Ratanaruang is a sort of Asian Antonioni, and the same sorts of critics who would write him off as too stylized and abstract or abstruse are the same sorts of critics who wrote off Antonioni for the same reasons, lazily failing to look at the films’ sincere substance, existential depths, and, well, detailed perfectionism. As <a href= “http://www.youtube.com/watch?v=thOr8CuGoRo”>Ratanaruang said of LLITU, he wanted to make a film in which “every shot.. every single shot.. [was] important to the film.” (Reminds one of, say, Antonioni’s L’avventura.) Ratanaruang (also a powerful late-bloomer, opposite Apichatpong Weerasethakul) is making poetic, passionate, beautiful, existential films, and he’s coming into full form now more than ever.
Weerasethakul is an impressive director, I’m happy to admit, particularly seeing as he’s still in his thirties. But, IMHO, his films don’t quite hit home on the same personal, poetic level as Ratanaruang’s; I don’t wish to tear down Weerasethakul, who I quite enjoy, but one moment of sheer beauty in a Weerasethakul film, for instance (say, when a character is expressing a profound sentiment) is tainted by another moment of goofiness (say, a mass exercise dance synced to god-awful pop music). It’s almost as easy for a large audience to appreciate a Weerasethakul film as it is for a large audience to give two thumbs up to “profound” movies like American Beauty; it’s all fine and good, yes, but Ratanaruang is striving toward Cinema as High Art, as an expression of Beauty.
May he find his due appreciation and audience in right time.
Take my cinema test: <a href= “http://helloquizzy.okcupid.com/tests/the-cinema-test-1”>The Cinema Test.
Hopefully some more of his work after Last Life is forthcoming on R1 DVD.
Everyone that watched LLITU would watch Nymph also… and Ploy.
More than the others movies from this director, these three are the best of. I mean, the work of Doyle in LLITU is awesome, but Ratanaruang itself is a really great director…
Nymph and 6ixtynin9 were alright. I liked Last Life In the Universe more than both though. I still Want to see Ploy and Invisible Waves.
I was able to watch 6ixtynin9 a few day’s ago. I thought it was very good, except a few minor problems, then the end came. I thought the end was terrible. I saw a post on imdb where someone was arguing that the end was perfect cause she SPOILER was throwing away the “cursed” money. I don’t buy it cause there is nothing in the film that say’s she is superstitious. It felt like a huge letdown but I still liked it. I have a few more films by him and will post my impressions as I watch them.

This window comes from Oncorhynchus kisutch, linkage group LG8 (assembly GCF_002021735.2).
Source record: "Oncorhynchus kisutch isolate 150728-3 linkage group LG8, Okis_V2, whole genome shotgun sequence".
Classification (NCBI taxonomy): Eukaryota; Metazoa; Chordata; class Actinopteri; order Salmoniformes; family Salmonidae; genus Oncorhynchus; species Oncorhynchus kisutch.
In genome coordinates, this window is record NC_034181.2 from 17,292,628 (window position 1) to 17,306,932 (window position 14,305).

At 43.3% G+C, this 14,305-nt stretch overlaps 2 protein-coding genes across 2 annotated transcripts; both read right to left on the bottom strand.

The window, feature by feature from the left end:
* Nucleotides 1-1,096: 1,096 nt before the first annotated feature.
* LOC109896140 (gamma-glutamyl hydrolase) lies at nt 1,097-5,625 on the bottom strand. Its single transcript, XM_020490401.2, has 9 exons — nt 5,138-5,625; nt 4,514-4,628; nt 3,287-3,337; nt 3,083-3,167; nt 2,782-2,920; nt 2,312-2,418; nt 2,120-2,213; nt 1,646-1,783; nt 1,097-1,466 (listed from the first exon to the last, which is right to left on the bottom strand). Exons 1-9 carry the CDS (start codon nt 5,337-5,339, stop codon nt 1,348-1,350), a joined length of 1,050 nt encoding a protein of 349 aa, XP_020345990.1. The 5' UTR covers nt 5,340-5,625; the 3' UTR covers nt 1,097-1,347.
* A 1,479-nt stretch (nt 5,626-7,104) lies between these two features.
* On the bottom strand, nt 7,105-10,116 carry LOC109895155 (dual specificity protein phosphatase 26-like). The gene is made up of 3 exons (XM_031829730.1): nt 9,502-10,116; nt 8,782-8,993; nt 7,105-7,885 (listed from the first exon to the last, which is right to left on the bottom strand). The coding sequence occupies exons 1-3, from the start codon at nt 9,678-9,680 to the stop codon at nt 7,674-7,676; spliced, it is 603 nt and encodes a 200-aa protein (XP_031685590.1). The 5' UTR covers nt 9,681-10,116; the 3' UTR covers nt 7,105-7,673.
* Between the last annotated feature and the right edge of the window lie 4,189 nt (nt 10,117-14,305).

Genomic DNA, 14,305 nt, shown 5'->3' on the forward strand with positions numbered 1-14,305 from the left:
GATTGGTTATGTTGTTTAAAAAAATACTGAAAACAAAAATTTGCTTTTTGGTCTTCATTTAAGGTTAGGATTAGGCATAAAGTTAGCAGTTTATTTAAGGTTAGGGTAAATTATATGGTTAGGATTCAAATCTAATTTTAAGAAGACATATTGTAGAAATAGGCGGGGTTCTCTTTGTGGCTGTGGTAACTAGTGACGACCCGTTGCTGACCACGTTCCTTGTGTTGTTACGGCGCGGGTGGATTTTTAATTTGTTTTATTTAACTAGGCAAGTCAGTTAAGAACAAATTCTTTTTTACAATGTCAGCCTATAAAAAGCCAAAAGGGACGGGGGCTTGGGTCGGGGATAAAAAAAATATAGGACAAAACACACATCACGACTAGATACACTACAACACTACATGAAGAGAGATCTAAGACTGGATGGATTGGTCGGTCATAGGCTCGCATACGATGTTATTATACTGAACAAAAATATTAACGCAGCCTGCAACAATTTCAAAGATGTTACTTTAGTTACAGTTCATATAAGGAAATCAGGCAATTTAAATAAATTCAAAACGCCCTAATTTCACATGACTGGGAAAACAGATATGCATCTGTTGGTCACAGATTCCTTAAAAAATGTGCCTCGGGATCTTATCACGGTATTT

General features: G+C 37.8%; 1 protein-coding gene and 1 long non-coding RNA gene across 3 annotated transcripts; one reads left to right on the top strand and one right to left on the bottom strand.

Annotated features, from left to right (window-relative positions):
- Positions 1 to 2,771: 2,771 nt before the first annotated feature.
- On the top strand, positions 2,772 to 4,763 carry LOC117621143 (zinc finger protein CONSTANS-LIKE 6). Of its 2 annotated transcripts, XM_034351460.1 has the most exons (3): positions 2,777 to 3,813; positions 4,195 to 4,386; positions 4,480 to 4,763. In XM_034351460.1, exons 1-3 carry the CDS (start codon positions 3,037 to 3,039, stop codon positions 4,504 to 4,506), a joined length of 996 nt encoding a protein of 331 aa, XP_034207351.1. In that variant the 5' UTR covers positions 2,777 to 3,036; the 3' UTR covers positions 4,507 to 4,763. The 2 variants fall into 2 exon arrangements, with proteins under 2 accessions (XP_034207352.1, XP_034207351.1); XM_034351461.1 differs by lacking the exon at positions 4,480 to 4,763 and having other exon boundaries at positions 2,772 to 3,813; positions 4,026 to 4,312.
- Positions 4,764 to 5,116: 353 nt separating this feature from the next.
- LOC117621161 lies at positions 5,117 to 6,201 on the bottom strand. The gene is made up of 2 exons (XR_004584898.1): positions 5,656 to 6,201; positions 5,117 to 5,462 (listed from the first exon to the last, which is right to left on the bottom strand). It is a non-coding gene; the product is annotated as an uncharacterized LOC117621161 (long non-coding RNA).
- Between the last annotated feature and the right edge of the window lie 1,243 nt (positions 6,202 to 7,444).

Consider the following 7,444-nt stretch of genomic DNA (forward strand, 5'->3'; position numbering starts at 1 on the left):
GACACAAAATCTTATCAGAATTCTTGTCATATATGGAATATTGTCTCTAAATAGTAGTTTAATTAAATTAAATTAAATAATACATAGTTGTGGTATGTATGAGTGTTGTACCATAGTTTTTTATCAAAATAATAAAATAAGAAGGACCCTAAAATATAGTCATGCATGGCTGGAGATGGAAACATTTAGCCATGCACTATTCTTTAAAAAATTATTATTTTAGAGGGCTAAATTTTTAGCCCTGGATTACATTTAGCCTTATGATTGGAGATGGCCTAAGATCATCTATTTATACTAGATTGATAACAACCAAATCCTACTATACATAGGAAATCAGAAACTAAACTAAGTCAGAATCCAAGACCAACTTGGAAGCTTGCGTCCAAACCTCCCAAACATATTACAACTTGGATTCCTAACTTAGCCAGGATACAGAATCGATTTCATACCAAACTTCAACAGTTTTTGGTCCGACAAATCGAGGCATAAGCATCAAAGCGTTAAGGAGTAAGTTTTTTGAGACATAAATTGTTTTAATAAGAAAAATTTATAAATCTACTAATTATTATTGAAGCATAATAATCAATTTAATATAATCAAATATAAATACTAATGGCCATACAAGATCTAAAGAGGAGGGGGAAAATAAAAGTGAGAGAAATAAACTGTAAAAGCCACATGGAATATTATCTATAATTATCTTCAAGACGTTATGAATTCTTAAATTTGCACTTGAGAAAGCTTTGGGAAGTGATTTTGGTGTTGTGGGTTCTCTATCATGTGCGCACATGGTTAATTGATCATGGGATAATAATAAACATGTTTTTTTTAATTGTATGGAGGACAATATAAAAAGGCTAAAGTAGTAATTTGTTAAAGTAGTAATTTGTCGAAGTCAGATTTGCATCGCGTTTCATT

Also what other Directors would you compare him with. I have seen several people compare him to Kar Wai Wong. I have only tried to watch 2046 once and fell asleep. Is he really like Pen-ek, and if so(or not) what film of his should I start with?
I don’t see much connection between Ratanaruang and Wong.
Thanks. That’s the imdb crowd for ya I guess.
Hey D., I just noticed you’re in Greenville. I’m in Durham.
Spoiler about 6ixtyNine9 *****************************************************
I guess, D., that when she throws off the money, there’s nothing about superstition. In my opinion, it’s just related to Lady Di and the destruction of her cup. I loved the end just because of that. She throw off the money not because of any superstition and moral questions, just one superficial and (pointless?) moment made she get rid of it.
end of Spoiler ***************************************************
Anyway, I should say that I really recommend all of pen-ek’s movies, unless monrak transistor. I’m still needing to watch fun bar karaoke, though….
Kinda surprised to find a thread for this film.Usually no one bothers to get past the emotional effectiveness to bother.
I was interested in the tropes used in the film and the detailed character development (not acting) and the use of dualism to produce a whole.
I liked the scene where he was cleaning his brother’s killer’s blood off the wall and he peeled the label instead of just washing it. That seemed consistent with what the label represented in terms of order vs the wall which could just be washed. The order of the label was personal.